Vol. 80, No. 3New technology

RCMP member with a 3D laser scanner.

Meticulous measurements

Reconstructionists help explain accidents and save lives

Collision reconstructionist Cst. Kyle McStravick sets up a 3D laser scanner. Credit: Martine Chénier, RCMP


In the blink of an eye, fatal traffic accidents tragically end a life and kick start the work of highly trained police officers who seek to explain what happened.

Their findings often lead to improved road-and-highway safety measures that can ultimately save lives.

"We're the ones who make sense of it," says S/Sgt. Dave Jewers, unit commander of the RCMP's Lower Mainland Integrated Collision Analysis and Reconstruction Service (ICARS), which is based in Surrey, B.C.

The unit was formed in 2008 to integrate collision analysts and reconstructionists that were previously attached directly to detachments and traffic units. Its members investigate all vehicle collisions that result in serious injury or death.

Policing and science

When the call comes in for service, ICARS members — who responded to 199 incidents in 2017 — arrive with 2D and 3D scanners and GPS technology that can produce high-quality crash-site images. Their work involves complex measurements and math calculations to determine what caused the accident. Speeds are determined through evidence such as tire marks and the distances that objects have been thrown after contact.

"If the accident is serious enough, we can come in, collect the evidence and figure out what's going on," says reconstructionist Cpl. Stephen Hilliard.

Cst. Kyle McStravick, an ICARS collision analyst, operates one of the team's eight 3D laser scanners, a $100,000 piece of equipment that recreates precise, high-resolution crime-scene images by documenting millions of precise laser measurements around the site. Those points are then used to build a 3D image to help investigators understand how the accident happened.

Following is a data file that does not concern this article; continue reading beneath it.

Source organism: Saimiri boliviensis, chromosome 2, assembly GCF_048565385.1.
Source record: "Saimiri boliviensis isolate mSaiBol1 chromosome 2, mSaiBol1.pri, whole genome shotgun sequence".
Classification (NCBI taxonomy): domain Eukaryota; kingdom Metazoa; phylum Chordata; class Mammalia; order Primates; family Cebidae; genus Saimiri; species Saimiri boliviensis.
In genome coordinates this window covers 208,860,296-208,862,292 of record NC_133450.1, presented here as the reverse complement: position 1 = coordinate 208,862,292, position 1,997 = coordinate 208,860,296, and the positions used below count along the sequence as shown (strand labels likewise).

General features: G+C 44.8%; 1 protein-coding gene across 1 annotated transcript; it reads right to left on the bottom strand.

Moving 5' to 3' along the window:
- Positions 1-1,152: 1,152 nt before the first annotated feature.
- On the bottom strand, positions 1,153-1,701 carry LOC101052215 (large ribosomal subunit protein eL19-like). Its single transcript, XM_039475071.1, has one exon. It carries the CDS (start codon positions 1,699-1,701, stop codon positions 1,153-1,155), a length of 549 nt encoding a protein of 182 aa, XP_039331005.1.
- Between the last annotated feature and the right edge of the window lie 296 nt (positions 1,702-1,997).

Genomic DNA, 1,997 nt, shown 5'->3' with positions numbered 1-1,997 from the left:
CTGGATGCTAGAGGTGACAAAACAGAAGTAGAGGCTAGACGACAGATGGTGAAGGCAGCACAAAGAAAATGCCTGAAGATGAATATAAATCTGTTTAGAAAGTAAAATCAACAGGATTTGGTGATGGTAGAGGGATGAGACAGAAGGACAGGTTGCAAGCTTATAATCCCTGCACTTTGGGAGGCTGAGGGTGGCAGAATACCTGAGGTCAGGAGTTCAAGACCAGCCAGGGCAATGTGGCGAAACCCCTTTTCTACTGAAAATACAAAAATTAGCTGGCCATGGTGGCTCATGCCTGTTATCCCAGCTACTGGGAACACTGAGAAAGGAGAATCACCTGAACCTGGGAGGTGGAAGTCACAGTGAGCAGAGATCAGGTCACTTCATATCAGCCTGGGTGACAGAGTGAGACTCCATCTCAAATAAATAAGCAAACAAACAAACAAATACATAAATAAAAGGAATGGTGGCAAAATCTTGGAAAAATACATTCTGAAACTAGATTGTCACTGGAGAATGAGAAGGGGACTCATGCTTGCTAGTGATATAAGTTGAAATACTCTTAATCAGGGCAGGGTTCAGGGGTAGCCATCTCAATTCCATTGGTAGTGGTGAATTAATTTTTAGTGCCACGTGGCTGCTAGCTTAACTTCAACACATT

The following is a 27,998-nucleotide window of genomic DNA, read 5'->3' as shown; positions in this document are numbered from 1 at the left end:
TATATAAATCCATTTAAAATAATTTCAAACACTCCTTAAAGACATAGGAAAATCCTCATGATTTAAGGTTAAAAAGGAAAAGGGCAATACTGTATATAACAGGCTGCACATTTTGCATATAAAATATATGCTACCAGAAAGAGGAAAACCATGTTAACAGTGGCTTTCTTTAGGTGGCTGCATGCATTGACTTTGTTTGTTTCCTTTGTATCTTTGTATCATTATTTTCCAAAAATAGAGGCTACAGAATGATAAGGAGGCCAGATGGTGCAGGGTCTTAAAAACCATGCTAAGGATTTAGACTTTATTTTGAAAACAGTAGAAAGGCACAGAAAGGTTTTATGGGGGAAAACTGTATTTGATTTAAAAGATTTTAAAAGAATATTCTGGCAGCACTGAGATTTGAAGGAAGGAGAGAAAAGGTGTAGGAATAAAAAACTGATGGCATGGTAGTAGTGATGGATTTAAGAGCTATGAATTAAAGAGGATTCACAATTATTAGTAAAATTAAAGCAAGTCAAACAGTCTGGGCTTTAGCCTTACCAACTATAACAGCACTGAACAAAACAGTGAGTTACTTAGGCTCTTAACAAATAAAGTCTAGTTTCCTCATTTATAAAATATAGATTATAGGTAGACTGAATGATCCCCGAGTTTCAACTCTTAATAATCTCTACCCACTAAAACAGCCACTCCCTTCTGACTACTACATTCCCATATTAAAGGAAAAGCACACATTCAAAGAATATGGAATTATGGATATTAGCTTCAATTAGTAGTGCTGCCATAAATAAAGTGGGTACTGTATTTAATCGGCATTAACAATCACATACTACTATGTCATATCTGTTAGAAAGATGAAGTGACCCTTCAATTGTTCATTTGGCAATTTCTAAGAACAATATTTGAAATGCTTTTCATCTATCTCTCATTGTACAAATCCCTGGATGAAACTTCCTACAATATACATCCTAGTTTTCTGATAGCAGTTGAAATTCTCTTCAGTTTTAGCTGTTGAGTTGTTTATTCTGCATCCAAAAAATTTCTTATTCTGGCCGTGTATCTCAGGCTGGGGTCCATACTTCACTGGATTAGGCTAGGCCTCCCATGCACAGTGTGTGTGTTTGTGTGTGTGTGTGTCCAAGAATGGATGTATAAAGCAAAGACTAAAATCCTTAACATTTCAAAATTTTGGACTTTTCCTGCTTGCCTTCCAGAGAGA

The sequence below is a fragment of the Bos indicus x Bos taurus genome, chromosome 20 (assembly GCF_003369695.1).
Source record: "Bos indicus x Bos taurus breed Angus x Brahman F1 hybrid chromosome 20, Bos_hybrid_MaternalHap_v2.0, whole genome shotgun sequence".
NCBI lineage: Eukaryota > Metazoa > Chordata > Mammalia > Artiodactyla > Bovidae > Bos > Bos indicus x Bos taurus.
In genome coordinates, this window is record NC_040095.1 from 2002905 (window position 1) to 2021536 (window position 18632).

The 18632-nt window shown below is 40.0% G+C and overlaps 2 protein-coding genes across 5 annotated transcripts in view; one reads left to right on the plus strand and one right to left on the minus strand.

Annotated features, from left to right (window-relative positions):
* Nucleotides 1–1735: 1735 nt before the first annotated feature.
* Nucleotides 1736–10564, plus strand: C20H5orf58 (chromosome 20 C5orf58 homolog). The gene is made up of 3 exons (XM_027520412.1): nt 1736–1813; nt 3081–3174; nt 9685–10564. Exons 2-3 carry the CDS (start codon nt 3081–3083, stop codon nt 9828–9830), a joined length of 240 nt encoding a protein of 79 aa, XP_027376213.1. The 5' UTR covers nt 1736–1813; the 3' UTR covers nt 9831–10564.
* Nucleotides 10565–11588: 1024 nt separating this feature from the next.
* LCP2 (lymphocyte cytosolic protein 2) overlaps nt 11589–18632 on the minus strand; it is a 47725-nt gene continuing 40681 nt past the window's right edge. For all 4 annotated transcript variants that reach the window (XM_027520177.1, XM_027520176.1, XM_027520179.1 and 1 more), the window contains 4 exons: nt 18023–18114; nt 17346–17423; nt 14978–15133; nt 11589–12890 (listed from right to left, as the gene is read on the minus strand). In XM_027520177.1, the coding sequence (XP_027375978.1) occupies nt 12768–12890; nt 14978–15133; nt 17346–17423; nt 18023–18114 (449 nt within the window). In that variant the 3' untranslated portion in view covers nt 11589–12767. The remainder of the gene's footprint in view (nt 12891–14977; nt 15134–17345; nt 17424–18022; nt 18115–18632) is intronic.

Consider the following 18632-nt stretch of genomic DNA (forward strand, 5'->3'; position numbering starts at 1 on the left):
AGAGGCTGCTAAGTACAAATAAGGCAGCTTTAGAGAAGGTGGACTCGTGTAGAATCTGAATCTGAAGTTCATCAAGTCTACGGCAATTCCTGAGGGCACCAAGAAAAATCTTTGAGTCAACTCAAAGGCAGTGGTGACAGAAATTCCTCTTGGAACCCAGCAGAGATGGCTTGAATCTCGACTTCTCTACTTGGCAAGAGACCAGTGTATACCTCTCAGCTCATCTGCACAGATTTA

"The more angles we set up, we get a more complete picture," says McStravick. "For instance, there could be a gouge mark that we didn't see, the scanner will pick that up."

Team members also use standard video technology and camera footage.

Cpl. Rick Neger was behind the wheel of an 18-wheeler when ICARS members filmed and reconstructed an accident scene to determine the coefficient of friction.

"That means we had to determine how slippery the road was," says Neger, who pointed out the test was conducted to confirm the data collected on site. "We had to find out, are we using the information correctly and how hard was the truck braking at the time of the accident."

The view from above

Remotely piloted aircraft also provide images from above. But that's nothing new for ICARS.

The team has been using remotely piloted aircraft, also called drones, since 2011 and an ICARS member wrote divisional and national policies for their use by the RCMP.

The aircraft's camera provides crystal-clear images of accidents, such as one that recently involved a logging truck that spilled some of its cargo and a small amount of fuel into a nearby waterway in Mission, B.C. The device meticulously recorded the accident scene, the debris field and tire marks in vivid detail.

"In 15 or 20 minutes, it's capable of capturing everything you need," says Cpl. Gord Parsons.

That information is eventually uploaded to a large computer screen at the ICARS base in Surrey, where investigators will create and study a comprehensive image that can be manipulated to display detailed views of the accident scene, from multiple angles. These different angles can reveal details that might have been overlooked by the first on-the-scene traffic investigators. It can also be used to create a precise scale diagram.

It's hard work that can sometimes masquerade the emotional side of a highly analytical job that involves working where a fatal accident has just occurred.

"There are instances that get to us all, specifically for me it's files involving children," says McStravick. "On those occasions, I go home and spend as much time with my children and family as possible. It's really the social aspect of our work and family life that helps us cope with these situations."

Nevertheless, team members understand their role and do their job, and that, Jewers says, can lead to road infrastructure reforms.

"A lot of the guys like to say we're giving a voice to the dead," says Jewers. "But that means we can also understand what happened and sometimes make recommendations to improve road safety. We can save lives. That work leads to greater road safety."

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